Navsregs>Ship Certification>Cargo Ship Safety Certificates
And now this blog moves on to some of the certificates covering vessel safety.
Keeping the vessel safe
These certificates cover the most important elements of Cargo vessel safety. Cargo ships have two methods of achieving this certification, each method having different certificates.
What are the two options of cargo ship safety certification?
1. Separate certificates covering:
2. A combined Cargo Ship Safety Certificate covering all three areas
Passenger ships certification will be covered in a later post.
Why are these required?
They are required by SOLAS chapters II-1, II-2, III, IV and V
The Cargo ship safety construction certificate
What does the Cargo Ship Safety Construction Certificate cover?
The structure, machinery and equipment of the ship , other than items included in the Cargo Ship Safety Equipment Certificate and a Cargo Ship Safety Radio Certificate.
Why is it required?
SOLAS chapter 1 regulation 10 and 12
Which ships require the certificate?
Cargo ships of 500 gross tons or more on international voyages.
What does the certificate signify?
That the ship has been surveyed in accordance with the requirements of regulation I/10 of SOLAS.
That the survey showed that the condition of the structure, machinery and equipment as defined in the regulation was satisfactory and the ship complied with the relevant requirements of chapters II-1 and II-2 of the Convention, other than those relating to fire safety systems and appliances and fire control plans.
What details are found on the certificate?
Particulars of the ship
- Name of ship
- Distinctive number or letters
- Port of registry
- Gross tonnage
- Deadweight of ship (metric tons)
- IMO Number
Type of ship
- Bulk carrier
- Oil tanker
- Chemical tanker
- Gas carrier
- Cargo ship other than any of the above
- Date of building contract
- Date on which keel was laid or ship was at similar stage of construction
- Date of delivery
- Date on which work for a conversion or an alteration or modification of a major character
- was commenced (where applicable)
Dates of inspections and survey
- Date of survey
- Dates of last two inspections of the outside of the ship’s bottom
- Endorsement for annual and intermediate surveys
- Endorsement for inspections of the outside of the ship’s bottom
See UK The Merchant Shipping (Survey and Certification) Regulations 2015
What surveys are required to maintain the certificate?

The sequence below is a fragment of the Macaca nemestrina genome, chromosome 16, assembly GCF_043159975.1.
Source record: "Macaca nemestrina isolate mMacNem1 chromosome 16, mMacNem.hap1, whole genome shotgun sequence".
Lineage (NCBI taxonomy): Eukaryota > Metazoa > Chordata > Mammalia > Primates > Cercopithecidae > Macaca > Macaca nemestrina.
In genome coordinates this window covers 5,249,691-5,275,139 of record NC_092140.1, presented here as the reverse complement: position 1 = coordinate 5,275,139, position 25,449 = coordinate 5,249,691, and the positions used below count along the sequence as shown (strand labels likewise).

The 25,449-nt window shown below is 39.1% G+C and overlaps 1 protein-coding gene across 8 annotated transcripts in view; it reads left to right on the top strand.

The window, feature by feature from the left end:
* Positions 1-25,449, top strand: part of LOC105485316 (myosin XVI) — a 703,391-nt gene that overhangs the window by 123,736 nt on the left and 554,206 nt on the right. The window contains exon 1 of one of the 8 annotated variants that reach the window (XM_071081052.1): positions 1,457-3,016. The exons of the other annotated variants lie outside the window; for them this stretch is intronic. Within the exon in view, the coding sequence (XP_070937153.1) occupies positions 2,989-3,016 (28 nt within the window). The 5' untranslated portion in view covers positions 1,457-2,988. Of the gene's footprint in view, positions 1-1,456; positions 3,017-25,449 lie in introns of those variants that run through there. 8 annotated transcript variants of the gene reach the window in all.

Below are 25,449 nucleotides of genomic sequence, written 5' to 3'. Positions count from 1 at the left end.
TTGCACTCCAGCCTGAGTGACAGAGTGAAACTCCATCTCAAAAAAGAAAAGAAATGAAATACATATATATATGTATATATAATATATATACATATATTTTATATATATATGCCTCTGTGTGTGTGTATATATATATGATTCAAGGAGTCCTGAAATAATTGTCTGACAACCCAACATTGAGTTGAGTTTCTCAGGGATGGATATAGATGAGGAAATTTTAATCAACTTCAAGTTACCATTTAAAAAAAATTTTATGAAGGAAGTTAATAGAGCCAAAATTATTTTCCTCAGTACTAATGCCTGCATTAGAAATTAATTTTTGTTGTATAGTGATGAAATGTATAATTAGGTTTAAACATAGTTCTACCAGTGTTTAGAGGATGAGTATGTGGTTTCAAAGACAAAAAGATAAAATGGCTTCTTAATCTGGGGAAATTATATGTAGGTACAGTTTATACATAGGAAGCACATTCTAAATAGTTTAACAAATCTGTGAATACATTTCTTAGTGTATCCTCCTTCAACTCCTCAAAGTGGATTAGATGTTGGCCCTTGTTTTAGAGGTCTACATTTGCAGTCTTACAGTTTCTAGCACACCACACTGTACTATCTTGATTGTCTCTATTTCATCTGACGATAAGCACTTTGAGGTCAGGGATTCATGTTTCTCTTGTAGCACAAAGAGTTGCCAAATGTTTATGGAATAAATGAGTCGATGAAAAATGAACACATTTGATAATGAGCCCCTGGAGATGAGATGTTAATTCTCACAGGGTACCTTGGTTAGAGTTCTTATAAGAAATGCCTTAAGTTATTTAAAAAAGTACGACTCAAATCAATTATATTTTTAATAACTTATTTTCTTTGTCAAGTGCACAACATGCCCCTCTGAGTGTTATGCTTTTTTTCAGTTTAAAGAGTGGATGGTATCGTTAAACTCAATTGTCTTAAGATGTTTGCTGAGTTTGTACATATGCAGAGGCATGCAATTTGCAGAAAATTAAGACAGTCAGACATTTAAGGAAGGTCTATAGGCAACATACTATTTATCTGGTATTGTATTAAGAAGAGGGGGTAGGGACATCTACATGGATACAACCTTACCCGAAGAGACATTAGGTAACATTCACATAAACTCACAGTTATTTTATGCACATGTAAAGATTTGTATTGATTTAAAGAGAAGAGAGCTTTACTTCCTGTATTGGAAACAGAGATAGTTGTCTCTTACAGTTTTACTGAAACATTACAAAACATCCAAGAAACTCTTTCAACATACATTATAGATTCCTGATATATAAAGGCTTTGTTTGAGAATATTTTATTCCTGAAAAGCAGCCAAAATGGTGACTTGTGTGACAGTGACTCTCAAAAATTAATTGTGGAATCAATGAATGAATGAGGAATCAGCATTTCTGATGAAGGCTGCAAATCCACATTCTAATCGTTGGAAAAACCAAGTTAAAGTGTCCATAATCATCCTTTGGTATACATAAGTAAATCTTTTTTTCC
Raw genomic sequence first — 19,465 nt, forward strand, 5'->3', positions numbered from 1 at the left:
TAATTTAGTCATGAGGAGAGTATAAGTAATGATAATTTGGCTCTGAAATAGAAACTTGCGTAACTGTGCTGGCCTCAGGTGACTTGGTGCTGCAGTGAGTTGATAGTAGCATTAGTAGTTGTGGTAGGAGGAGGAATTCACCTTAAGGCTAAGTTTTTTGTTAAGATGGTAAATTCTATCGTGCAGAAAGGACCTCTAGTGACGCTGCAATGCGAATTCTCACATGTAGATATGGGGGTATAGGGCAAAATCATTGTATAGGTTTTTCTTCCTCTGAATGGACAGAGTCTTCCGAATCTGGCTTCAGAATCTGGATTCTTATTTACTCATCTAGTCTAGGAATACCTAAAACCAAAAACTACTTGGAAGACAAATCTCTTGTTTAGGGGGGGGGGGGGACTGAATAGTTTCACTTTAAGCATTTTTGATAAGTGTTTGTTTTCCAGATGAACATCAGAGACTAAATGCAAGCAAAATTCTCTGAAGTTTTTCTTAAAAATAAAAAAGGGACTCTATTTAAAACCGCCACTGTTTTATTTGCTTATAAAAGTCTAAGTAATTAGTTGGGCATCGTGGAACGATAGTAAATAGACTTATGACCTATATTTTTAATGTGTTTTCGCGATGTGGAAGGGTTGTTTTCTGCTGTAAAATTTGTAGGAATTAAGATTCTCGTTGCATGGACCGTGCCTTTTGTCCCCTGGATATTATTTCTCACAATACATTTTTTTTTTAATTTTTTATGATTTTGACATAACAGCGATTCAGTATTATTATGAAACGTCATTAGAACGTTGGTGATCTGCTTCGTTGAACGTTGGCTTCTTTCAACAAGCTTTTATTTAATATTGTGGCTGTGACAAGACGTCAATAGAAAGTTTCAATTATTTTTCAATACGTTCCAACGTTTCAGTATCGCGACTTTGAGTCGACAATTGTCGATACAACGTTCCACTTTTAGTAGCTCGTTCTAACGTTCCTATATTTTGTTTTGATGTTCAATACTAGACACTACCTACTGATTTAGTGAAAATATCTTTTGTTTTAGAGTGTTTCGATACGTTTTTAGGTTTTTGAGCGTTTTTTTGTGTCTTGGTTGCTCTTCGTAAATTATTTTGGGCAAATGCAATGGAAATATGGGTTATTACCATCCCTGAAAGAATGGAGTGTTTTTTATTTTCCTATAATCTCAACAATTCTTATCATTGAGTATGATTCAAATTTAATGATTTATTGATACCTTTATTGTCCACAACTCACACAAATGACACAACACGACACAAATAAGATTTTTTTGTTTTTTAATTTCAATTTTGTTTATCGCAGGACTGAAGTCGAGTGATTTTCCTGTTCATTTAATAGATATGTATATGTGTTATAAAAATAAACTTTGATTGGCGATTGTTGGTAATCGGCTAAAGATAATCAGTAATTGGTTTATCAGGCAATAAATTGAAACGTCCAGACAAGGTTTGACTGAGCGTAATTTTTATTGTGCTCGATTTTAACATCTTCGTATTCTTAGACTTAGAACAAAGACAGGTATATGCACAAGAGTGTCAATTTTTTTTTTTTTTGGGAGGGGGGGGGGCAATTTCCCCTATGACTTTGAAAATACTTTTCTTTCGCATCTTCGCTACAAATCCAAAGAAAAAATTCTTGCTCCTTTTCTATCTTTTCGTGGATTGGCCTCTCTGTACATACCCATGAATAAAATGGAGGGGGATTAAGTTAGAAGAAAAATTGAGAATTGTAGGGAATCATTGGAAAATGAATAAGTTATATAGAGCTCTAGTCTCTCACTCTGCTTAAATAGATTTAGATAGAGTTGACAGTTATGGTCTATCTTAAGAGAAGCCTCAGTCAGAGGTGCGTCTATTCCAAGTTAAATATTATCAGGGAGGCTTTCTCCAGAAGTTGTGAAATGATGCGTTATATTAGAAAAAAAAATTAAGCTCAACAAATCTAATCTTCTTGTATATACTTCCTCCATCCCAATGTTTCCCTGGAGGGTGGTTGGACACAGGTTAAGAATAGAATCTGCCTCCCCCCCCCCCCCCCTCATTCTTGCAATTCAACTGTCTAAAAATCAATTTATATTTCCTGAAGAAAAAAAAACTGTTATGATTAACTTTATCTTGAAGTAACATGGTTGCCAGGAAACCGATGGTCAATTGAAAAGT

- An initial survey before the ship is put into service
- A renewal survey-Maximum of 5 years
- An intermediate survey- within three months before or after the second or third anniversary date of a Cargo Ship Safety Construction Certificate
- An annual survey- within three months before or after each anniversary date of the ship’s Cargo Ship Safety Construction Certificate
- Inspections of the ship’s bottom- two inspections of the ship’s bottom to take place out of the water within any five year period, and at intervals not exceeding 36 months.
A good reference is the UK’s MSN 1751 Harmonised System of Survey and Certification (HSSC)
What is covered in a renewal survey?
- Other pressure vessels
- Main and auxiliary machinery including steering gear and associated control systems, electrical installation and other equipment
- In the case of tankers, the pump-rooms, cargo, bunker and ventilation piping systems and associated safety devices
- Required stability information is provided
The survey confirms that all of these are in as satisfactory condition and are fit for the service for which the ship is intended.
What do the intermediate and annual survey consist of?
An intermediate survey includes an inspection of the above to ensure that they remain satisfactory for the service for which the ship is intended.
An annual survey will include a general inspection of the above to ensure that they have been maintained to conform with the provisions of the relevant regulations to ensure that the ship in all respects will remain fit to proceed to sea without danger to the ship or persons on board, and that they remain satisfactory for the service for which the ship is intended.
Must the bottom inspection be conducted in a dry dock?
Consideration may be given to alternate inspections being carried out with the ship afloat using alternative methods.
The next post will cover the Cargo Ship Safety Equipment Certificate.